One thing that comes through really strongly in the series is how political fashion is – not just in terms of wearing something to make a political statement, but because it becomes enmeshed in these huge historical trends: colonialism, the consumer revolution, the Civil Rights movement.

Absolutely. Fashion is a way in which people can make statements about resistance, people trying to formulate their own identities. If there’s an underlying trajectory in Torn, over the 250-odd years of history that we cover, it’s about how fashion is often a way for people who feel disempowered to push back and find their own voice, their own identity. Fashion gives people those spaces. Sometimes it can feel like it oppresses and it controls us, other times it frees and emancipates us. It has the power to do both.

The story of viscose rayon or “fake silk”, which you tell in episode 5, is particularly powerful. These days we take it for granted that we have choice about what we can wear, but for most of human history that’s just not been the case: only people who were at the very top of society could afford to have clothes for special occasions, or own something that looked luxurious or smart. The invention of synthetic fabrics totally changed that.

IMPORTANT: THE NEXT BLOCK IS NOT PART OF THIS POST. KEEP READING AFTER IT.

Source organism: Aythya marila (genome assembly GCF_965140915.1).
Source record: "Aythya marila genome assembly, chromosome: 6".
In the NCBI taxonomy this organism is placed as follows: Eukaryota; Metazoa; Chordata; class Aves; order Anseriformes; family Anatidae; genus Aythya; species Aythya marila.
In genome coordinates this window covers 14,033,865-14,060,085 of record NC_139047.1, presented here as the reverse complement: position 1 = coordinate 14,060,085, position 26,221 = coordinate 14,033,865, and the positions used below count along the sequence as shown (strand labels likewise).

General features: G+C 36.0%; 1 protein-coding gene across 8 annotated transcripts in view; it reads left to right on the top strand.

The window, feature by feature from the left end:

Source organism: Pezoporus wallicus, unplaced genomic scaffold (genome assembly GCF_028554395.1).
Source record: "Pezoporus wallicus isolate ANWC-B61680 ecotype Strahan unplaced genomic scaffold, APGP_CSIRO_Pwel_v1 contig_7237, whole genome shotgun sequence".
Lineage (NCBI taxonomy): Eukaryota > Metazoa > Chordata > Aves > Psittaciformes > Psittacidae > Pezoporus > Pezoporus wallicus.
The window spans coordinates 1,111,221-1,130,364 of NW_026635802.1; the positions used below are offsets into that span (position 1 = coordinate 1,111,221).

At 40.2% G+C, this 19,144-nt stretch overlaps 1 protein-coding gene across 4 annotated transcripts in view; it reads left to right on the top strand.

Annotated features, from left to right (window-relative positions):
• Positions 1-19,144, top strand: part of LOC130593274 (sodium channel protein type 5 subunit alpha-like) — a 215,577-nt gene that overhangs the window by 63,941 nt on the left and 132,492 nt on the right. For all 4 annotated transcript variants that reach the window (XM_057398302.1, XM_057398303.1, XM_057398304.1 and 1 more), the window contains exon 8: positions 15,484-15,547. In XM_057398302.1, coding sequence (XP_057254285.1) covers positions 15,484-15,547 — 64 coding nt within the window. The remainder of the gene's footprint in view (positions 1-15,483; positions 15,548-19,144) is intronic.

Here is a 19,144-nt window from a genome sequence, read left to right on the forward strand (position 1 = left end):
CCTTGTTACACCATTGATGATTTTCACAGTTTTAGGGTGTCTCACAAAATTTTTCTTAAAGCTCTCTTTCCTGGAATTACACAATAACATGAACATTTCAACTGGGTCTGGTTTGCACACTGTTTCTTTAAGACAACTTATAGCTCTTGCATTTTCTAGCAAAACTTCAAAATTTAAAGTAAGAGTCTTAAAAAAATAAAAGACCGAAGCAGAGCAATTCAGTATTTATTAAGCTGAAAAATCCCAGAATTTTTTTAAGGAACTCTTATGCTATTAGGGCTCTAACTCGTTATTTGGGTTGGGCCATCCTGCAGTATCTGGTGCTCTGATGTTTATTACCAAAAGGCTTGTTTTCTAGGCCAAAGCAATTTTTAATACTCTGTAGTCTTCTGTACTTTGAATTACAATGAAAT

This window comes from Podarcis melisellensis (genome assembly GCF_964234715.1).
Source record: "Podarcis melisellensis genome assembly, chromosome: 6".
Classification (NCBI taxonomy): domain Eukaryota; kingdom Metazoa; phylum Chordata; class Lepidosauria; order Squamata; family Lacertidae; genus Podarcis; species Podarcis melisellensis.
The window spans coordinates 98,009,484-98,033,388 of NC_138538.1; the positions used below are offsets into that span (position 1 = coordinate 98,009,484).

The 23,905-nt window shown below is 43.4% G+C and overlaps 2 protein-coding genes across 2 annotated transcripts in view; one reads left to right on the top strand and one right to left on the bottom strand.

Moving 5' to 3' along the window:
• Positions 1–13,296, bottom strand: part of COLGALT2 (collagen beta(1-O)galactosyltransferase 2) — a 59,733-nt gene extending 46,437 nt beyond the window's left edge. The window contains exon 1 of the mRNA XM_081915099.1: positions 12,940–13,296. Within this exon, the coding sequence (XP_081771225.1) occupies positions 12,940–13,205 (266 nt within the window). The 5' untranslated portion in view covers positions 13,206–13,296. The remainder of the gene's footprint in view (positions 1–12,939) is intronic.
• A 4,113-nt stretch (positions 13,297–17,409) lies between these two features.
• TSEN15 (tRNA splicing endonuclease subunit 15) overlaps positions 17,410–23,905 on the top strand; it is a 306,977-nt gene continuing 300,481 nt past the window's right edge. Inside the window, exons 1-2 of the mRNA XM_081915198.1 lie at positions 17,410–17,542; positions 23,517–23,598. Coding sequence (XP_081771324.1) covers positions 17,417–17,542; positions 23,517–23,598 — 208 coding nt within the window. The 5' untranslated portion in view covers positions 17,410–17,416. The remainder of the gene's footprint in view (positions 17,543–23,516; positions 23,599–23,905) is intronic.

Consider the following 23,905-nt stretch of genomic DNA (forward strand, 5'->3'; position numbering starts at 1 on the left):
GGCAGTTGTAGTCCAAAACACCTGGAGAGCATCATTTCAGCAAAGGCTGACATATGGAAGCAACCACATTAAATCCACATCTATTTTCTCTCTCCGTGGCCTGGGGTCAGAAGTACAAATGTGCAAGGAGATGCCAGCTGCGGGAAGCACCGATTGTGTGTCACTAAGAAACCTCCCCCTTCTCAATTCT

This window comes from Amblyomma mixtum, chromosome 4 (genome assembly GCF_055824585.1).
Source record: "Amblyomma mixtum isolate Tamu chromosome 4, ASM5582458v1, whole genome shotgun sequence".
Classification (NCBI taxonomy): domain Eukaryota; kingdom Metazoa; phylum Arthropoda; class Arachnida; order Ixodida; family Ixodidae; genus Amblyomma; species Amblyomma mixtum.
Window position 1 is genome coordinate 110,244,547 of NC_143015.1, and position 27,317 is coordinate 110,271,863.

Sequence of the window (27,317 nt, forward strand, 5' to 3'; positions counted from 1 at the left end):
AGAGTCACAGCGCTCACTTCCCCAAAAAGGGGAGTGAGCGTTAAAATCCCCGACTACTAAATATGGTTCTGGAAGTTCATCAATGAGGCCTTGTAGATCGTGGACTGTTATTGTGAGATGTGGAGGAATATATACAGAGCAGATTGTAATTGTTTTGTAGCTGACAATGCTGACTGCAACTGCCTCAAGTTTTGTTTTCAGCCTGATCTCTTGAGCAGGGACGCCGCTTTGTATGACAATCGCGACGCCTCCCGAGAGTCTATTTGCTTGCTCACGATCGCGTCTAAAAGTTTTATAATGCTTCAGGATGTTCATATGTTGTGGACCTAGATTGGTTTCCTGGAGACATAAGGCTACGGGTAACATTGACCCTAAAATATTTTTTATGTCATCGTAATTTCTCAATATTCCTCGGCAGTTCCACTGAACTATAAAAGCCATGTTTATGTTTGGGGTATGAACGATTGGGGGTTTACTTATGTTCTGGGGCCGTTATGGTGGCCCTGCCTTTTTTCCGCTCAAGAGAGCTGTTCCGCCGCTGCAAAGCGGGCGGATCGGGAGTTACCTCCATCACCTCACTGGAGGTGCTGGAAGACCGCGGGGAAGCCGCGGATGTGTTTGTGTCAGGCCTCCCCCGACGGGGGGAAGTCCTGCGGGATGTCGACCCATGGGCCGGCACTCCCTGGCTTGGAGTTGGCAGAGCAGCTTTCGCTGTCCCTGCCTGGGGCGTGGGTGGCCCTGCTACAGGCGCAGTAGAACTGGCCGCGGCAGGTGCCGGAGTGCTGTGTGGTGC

Yeah, the story of synthetic materials like viscose is fascinating. When it was invented at the end of the nineteenth century, the fashion industry exploded. Working-class and lower middle-class people wanted to have the freedom to express themselves through their clothes, but until cheap fabrics came along that just wasn’t possible – even fabrics like cotton and wool were sufficiently expensive that you had to hang on to what you had, so that meant wearing hand-me-downs or things that were very poorly made. But synthetic fibres were a revolution. All of a sudden you could buy clothes that were new but were also affordable and durable. Of course, there’s a cost to that too, and we’re living with it now: the effect that fast fashion has on the environment is something we’re only starting to grapple with. Sustainability is one of the biggest issues in the fashion industry right now.